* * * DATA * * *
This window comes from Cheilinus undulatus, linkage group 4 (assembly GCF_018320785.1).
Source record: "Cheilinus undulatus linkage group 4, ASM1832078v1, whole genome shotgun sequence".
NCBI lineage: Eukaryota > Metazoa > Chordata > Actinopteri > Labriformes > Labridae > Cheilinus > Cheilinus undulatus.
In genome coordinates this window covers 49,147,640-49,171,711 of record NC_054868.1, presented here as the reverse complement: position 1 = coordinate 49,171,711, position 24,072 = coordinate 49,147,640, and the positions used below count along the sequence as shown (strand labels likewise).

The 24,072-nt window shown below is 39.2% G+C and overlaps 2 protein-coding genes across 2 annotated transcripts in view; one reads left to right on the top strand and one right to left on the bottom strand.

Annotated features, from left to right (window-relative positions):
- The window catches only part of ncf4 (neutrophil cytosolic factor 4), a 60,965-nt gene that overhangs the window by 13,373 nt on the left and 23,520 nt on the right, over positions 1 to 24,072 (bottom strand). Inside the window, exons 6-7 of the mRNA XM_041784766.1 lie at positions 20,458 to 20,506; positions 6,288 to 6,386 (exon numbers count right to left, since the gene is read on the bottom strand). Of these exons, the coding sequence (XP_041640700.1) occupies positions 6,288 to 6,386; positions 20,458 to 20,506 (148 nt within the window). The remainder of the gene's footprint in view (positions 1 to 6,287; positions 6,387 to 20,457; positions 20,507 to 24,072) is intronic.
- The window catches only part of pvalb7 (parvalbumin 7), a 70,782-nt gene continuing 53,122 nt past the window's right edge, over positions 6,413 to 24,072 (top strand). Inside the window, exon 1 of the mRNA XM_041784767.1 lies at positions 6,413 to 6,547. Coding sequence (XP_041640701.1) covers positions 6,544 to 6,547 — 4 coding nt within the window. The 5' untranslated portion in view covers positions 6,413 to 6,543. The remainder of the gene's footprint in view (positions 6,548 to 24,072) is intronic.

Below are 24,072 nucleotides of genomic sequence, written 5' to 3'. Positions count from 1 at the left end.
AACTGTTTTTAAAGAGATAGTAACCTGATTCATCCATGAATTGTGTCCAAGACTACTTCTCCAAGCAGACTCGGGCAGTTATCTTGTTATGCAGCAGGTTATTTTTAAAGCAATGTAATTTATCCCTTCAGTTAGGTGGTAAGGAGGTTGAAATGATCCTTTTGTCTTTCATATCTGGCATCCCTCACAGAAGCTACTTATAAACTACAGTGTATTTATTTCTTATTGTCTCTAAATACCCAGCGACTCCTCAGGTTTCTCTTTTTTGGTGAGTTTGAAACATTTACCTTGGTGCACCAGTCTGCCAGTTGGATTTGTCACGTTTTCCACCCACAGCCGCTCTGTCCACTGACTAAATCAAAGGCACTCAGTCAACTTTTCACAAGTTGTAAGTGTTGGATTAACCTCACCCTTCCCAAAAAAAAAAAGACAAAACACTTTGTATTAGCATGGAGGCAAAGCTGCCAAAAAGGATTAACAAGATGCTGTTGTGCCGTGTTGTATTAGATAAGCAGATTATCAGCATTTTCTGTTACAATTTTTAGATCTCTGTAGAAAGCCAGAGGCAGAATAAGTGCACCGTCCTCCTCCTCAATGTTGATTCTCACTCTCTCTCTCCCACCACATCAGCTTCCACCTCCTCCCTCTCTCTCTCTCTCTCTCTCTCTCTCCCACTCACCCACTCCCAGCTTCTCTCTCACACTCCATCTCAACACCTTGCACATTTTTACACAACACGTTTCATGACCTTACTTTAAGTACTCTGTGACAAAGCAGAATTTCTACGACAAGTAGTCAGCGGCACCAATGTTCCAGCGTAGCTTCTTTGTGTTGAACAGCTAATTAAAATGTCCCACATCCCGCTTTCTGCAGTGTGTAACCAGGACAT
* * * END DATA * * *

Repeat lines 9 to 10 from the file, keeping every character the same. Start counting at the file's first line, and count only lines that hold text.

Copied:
Below are 24,072 nucleotides of genomic sequence, written 5' to 3'. Positions count from 1 at the left end.
AACTGTTTTTAAAGAGATAGTAACCTGATTCATCCATGAATTGTGTCCAAGACTACTTCTCCAAGCAGACTCGGGCAGTTATCTTGTTATGCAGCAGGTTATTTTTAAAGCAATGTAATTTATCCCTTCAGTTAGGTGGTAAGGAGGTTGAAATGATCCTTTTGTCTTTCATATCTGGCATCCCTCACAGAAGCTACTTATAAACTACAGTGTATTTATTTCTTATTGTCTCTAAATACCCAGCGACTCCTCAGGTTTCTCTTTTTTGGTGAGTTTGAAACATTTACCTTGGTGCACCAGTCTGCCAGTTGGATTTGTCACGTTTTCCACCCACAGCCGCTCTGTCCACTGACTAAATCAAAGGCACTCAGTCAACTTTTCACAAGTTGTAAGTGTTGGATTAACCTCACCCTTCCCAAAAAAAAAAAGACAAAACACTTTGTATTAGCATGGAGGCAAAGCTGCCAAAAAGGATTAACAAGATGCTGTTGTGCCGTGTTGTATTAGATAAGCAGATTATCAGCATTTTCTGTTACAATTTTTAGATCTCTGTAGAAAGCCAGAGGCAGAATAAGTGCACCGTCCTCCTCCTCAATGTTGATTCTCACTCTCTCTCTCCCACCACATCAGCTTCCACCTCCTCCCTCTCTCTCTCTCTCTCTCTCTCTCTCCCACTCACCCACTCCCAGCTTCTCTCTCACACTCCATCTCAACACCTTGCACATTTTTACACAACACGTTTCATGACCTTACTTTAAGTACTCTGTGACAAAGCAGAATTTCTACGACAAGTAGTCAGCGGCACCAATGTTCCAGCGTAGCTTCTTTGTGTTGAACAGCTAATTAAAATGTCCCACATCCCGCTTTCTGCAGTGTGTAACCAGGACAT